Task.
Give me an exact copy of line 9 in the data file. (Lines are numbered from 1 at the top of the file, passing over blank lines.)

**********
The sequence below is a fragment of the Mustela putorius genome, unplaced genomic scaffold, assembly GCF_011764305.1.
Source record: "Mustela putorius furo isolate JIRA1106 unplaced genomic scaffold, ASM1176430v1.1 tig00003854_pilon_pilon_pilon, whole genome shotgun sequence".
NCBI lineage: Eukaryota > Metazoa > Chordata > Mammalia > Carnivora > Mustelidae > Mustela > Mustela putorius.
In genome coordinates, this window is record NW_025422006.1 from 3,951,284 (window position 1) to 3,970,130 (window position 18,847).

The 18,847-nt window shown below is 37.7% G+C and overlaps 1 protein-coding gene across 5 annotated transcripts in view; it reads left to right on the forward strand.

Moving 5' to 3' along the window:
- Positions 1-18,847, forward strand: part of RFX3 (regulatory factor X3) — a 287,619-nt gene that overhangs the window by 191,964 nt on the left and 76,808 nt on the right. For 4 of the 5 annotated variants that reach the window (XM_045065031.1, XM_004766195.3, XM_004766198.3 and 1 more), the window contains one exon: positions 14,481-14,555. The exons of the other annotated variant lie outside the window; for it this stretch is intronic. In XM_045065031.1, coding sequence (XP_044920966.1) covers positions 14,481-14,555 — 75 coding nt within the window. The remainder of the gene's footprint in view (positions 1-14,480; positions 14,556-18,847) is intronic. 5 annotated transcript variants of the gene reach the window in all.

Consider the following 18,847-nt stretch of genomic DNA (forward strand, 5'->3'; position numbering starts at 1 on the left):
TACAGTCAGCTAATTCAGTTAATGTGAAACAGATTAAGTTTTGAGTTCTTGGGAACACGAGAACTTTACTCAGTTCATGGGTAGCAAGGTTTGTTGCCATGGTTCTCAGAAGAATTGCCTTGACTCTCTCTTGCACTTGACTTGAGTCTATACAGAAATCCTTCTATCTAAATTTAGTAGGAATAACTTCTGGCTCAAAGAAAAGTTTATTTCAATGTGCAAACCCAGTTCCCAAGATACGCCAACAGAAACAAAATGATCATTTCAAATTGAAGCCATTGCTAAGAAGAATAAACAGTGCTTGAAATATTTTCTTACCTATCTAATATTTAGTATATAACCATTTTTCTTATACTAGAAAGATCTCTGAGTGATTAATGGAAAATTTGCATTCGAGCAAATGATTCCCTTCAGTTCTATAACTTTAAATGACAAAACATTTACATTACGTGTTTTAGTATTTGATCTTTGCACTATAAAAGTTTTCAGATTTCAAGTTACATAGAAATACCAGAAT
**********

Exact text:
TACAGTCAGCTAATTCAGTTAATGTGAAACAGATTAAGTTTTGAGTTCTTGGGAACACGAGAACTTTACTCAGTTCATGGGTAGCAAGGTTTGTTGCCATGGTTCTCAGAAGAATTGCCTTGACTCTCTCTTGCACTTGACTTGAGTCTATACAGAAATCCTTCTATCTAAATTTAGTAGGAATAACTTCTGGCTCAAAGAAAAGTTTATTTCAATGTGCAAACCCAGTTCCCAAGATACGCCAACAGAAACAAAATGATCATTTCAAATTGAAGCCATTGCTAAGAAGAATAAACAGTGCTTGAAATATTTTCTTACCTATCTAATATTTAGTATATAACCATTTTTCTTATACTAGAAAGATCTCTGAGTGATTAATGGAAAATTTGCATTCGAGCAAATGATTCCCTTCAGTTCTATAACTTTAAATGACAAAACATTTACATTACGTGTTTTAGTATTTGATCTTTGCACTATAAAAGTTTTCAGATTTCAAGTTACATAGAAATACCAGAAT